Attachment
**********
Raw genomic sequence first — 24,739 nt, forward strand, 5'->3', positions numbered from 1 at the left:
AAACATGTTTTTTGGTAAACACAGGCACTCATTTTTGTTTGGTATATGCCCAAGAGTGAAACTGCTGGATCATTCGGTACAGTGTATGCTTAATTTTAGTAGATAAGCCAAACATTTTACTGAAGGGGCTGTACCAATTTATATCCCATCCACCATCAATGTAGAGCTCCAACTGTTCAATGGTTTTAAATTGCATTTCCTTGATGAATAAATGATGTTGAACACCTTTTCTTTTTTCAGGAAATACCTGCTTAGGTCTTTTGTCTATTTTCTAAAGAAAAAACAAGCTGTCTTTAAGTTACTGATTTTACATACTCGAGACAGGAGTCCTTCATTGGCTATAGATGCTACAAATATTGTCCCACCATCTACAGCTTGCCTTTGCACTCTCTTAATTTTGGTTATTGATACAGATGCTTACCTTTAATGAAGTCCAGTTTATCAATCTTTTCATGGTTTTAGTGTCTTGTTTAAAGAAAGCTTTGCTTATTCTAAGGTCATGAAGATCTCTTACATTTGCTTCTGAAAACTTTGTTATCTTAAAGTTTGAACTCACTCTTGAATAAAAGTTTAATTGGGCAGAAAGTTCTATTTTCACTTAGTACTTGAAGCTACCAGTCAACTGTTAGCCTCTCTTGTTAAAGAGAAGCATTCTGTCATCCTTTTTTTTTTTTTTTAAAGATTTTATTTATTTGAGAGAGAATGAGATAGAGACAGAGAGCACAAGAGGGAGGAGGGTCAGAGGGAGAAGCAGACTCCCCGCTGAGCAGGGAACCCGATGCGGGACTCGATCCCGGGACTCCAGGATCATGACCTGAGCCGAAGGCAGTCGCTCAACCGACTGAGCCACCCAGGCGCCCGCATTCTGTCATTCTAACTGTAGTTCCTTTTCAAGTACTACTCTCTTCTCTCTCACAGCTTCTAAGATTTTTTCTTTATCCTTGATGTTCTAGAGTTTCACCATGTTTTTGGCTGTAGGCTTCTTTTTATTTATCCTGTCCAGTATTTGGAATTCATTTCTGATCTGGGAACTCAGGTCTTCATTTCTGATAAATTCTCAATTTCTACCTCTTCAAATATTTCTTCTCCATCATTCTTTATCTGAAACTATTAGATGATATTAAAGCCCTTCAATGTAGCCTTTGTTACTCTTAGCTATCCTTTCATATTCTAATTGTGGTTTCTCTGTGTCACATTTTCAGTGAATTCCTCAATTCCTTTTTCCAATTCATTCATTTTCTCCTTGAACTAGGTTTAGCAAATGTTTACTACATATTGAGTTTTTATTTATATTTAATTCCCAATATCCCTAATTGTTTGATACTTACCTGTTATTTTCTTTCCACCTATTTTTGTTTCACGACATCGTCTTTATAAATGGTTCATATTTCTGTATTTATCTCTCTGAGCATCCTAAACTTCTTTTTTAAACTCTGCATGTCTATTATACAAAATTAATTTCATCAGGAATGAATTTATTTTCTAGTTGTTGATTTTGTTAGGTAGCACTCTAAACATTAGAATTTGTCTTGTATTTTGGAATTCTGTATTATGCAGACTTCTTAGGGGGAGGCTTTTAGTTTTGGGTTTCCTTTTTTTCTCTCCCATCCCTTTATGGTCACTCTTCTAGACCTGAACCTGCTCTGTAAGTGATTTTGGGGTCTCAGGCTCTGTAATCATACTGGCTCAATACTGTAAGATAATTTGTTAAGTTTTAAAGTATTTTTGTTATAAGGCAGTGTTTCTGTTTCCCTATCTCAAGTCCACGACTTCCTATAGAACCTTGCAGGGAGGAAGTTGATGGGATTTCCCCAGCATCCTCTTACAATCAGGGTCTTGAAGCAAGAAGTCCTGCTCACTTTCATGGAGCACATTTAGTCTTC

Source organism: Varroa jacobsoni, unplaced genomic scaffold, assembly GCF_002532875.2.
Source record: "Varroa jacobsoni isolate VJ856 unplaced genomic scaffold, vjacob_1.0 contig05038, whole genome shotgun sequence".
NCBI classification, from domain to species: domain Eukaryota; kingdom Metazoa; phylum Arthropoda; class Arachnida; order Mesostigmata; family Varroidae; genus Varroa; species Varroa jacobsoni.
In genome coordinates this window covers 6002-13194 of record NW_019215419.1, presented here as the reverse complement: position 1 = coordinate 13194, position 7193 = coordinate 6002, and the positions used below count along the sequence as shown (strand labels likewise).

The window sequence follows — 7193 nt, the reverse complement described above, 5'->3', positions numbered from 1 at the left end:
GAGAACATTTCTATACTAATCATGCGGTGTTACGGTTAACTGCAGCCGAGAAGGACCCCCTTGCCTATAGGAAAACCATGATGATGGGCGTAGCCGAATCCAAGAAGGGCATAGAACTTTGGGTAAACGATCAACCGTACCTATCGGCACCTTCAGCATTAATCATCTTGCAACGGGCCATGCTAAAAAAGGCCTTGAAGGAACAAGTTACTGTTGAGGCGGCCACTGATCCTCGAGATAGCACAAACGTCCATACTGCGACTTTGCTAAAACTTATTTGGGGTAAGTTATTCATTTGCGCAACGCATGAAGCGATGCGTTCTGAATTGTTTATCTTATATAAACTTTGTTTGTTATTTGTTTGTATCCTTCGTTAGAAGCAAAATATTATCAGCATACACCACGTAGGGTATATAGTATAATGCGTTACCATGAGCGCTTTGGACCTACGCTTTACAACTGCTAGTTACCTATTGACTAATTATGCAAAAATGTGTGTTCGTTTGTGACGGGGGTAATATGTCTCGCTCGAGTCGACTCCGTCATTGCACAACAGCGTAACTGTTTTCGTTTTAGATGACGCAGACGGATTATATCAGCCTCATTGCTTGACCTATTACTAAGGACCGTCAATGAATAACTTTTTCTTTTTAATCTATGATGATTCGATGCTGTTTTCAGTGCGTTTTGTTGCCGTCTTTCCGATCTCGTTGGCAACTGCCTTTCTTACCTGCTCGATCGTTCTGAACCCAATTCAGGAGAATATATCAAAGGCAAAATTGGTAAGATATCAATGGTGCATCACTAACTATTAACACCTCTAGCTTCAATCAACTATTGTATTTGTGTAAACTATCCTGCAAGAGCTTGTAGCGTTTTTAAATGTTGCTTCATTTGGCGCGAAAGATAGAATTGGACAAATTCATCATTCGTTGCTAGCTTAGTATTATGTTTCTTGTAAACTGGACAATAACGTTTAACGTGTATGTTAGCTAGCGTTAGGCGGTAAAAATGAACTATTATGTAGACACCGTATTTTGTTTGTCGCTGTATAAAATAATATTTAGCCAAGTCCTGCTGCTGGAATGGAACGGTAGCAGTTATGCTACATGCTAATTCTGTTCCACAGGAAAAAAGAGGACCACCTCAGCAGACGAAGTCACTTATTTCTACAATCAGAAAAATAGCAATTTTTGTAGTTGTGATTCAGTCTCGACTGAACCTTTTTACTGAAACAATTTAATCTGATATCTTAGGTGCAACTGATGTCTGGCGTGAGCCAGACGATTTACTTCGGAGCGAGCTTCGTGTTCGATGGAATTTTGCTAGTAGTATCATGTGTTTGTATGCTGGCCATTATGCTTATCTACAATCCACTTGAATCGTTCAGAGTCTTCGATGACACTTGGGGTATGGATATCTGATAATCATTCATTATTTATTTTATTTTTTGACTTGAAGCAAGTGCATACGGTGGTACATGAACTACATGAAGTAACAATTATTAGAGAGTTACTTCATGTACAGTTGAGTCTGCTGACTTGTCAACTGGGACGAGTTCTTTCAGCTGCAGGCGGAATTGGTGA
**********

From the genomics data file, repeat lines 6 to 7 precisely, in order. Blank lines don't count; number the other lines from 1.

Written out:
In genome coordinates this window covers 6002-13194 of record NW_019215419.1, presented here as the reverse complement: position 1 = coordinate 13194, position 7193 = coordinate 6002, and the positions used below count along the sequence as shown (strand labels likewise).

The window sequence follows — 7193 nt, the reverse complement described above, 5'->3', positions numbered from 1 at the left end: